Ten soldiers suing over malaria drug
At least 10 Irish soldiers who served in Chad and the Central African Republic are taking legal action over claims they developed serious side-effects as a consequence of taking the anti-malaria drug Lariam including depression, anxiety, suicidal tendencies and paranoia.
The Department of Defence has set aside more than €6m this year to deal with compensation claims from serving and former members of the Defence Forces in relation to Lariam and other accidents and mishaps, including Post Traumatic Stress Disorder (PTSD).
In the Dail, Defence Minister Alan Shatter confirmed that legal proceedings had begun in four claims against the Army over the use of the controversial drug. However, the Sunday Independent has learned that at least another six cases are in the pipeline.
Some of the soldiers in the process of initiating claims and who have reported suicidal thoughts are currently receiving counselling while others are being treated with anti-depressant medication, according to solicitor Killian Carty who is representing a number of the soldiers.
He told the Sunday Independent: "This is not an army deafness scenario or anything like it but there are a small number of soldiers who are affected. All were working in the malaria zone and all were given the anti-malarial drug Lariam. Most had done a number of tours overseas. As far as we can ascertain, they were not given an option about which anti-malarial drug they would take before embarking on a foreign tour of duty.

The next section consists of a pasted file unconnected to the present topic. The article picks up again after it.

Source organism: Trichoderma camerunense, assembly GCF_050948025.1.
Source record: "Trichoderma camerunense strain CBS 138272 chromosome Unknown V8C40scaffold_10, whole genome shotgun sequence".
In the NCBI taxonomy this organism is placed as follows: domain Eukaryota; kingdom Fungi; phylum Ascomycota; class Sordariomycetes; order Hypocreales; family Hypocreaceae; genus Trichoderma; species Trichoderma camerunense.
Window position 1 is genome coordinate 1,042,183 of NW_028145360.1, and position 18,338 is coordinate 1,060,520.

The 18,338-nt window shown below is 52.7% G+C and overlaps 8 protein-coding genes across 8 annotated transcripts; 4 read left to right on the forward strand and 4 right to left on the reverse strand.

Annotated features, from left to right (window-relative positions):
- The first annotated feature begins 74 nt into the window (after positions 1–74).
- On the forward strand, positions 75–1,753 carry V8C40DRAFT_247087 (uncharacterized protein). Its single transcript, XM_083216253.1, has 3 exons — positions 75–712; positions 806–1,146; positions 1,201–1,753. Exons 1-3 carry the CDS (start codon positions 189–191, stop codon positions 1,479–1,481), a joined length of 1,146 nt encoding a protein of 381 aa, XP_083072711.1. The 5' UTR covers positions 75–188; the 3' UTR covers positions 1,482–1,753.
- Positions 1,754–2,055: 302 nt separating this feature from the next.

"They will say that they developed psychological problems after taking the drug. None had a previous history of problems and there was then a sudden onset of severe difficulties. Their behaviour changed. Some suffered night terrors and started displaying behaviour outside the norm. Some subsequently had the medication changed while they were still on active duty. Others did not," he added.
Lariam is authorised for use by the Irish Medicines Board. The Department of Defence said earlier this year that while some risks associated with its use were highlighted in drug safety bulletins in 1996 and 2003, the Irish Medicines Board remained of the view that the benefit-risk profile for the product remained acceptable.
The department says it takes a number of safeguards to protect soldiers, such as screening all personnel who received the drug for medical suitability. Members of the Defence Forces who have certain conditions, such as depression, anxiety and neuro-degenerative disorders, are not allowed to travel on duty overseas.